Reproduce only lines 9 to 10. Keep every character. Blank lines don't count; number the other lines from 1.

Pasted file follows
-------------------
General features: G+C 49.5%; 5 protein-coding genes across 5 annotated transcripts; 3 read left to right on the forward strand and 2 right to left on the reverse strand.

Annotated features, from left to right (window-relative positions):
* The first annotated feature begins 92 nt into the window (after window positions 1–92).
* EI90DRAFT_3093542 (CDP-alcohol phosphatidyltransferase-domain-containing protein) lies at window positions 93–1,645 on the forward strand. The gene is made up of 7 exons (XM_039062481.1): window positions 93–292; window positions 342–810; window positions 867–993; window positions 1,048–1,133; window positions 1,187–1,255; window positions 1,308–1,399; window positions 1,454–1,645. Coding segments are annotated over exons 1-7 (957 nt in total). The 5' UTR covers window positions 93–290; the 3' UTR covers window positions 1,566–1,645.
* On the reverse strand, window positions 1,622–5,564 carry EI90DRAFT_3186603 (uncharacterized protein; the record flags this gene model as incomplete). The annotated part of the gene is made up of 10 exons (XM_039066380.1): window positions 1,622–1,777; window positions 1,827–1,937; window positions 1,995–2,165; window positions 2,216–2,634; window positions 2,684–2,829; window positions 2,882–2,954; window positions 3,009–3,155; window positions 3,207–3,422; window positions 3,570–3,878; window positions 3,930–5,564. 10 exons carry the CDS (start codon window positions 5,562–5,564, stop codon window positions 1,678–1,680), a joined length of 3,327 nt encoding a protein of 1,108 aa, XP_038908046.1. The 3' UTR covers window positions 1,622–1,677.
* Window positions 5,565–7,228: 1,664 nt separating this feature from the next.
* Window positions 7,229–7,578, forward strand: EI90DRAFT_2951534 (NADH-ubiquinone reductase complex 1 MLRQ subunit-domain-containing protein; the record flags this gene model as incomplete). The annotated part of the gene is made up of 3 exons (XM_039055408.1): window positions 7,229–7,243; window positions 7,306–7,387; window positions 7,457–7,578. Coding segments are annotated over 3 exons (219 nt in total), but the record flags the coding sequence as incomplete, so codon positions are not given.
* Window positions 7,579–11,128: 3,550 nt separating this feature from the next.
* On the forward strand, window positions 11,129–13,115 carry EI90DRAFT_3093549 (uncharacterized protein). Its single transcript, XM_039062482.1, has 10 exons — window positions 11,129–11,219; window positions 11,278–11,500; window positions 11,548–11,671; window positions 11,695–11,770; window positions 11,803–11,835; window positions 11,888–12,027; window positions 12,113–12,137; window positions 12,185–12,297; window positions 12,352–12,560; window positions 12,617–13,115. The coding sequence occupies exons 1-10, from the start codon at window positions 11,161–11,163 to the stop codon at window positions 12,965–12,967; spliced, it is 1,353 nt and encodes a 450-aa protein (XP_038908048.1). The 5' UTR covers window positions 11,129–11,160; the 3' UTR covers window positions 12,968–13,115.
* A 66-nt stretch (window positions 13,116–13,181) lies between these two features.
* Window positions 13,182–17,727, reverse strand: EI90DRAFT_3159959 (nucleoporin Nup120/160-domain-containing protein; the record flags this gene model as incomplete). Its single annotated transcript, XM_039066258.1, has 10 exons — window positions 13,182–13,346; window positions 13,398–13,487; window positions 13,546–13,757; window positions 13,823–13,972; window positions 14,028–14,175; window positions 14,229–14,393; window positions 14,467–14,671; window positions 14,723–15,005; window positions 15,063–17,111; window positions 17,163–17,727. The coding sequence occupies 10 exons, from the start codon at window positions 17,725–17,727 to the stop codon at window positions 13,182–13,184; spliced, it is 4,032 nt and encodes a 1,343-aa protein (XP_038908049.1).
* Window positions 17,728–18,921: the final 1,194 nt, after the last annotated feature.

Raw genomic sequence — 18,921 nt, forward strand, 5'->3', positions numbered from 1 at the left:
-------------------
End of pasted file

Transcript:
* On the forward strand, window positions 11,129–13,115 carry EI90DRAFT_3093549 (uncharacterized protein). Its single transcript, XM_039062482.1, has 10 exons — window positions 11,129–11,219; window positions 11,278–11,500; window positions 11,548–11,671; window positions 11,695–11,770; window positions 11,803–11,835; window positions 11,888–12,027; window positions 12,113–12,137; window positions 12,185–12,297; window positions 12,352–12,560; window positions 12,617–13,115. The coding sequence occupies exons 1-10, from the start codon at window positions 11,161–11,163 to the stop codon at window positions 12,965–12,967; spliced, it is 1,353 nt and encodes a 450-aa protein (XP_038908048.1). The 5' UTR covers window positions 11,129–11,160; the 3' UTR covers window positions 12,968–13,115.
* A 66-nt stretch (window positions 13,116–13,181) lies between these two features.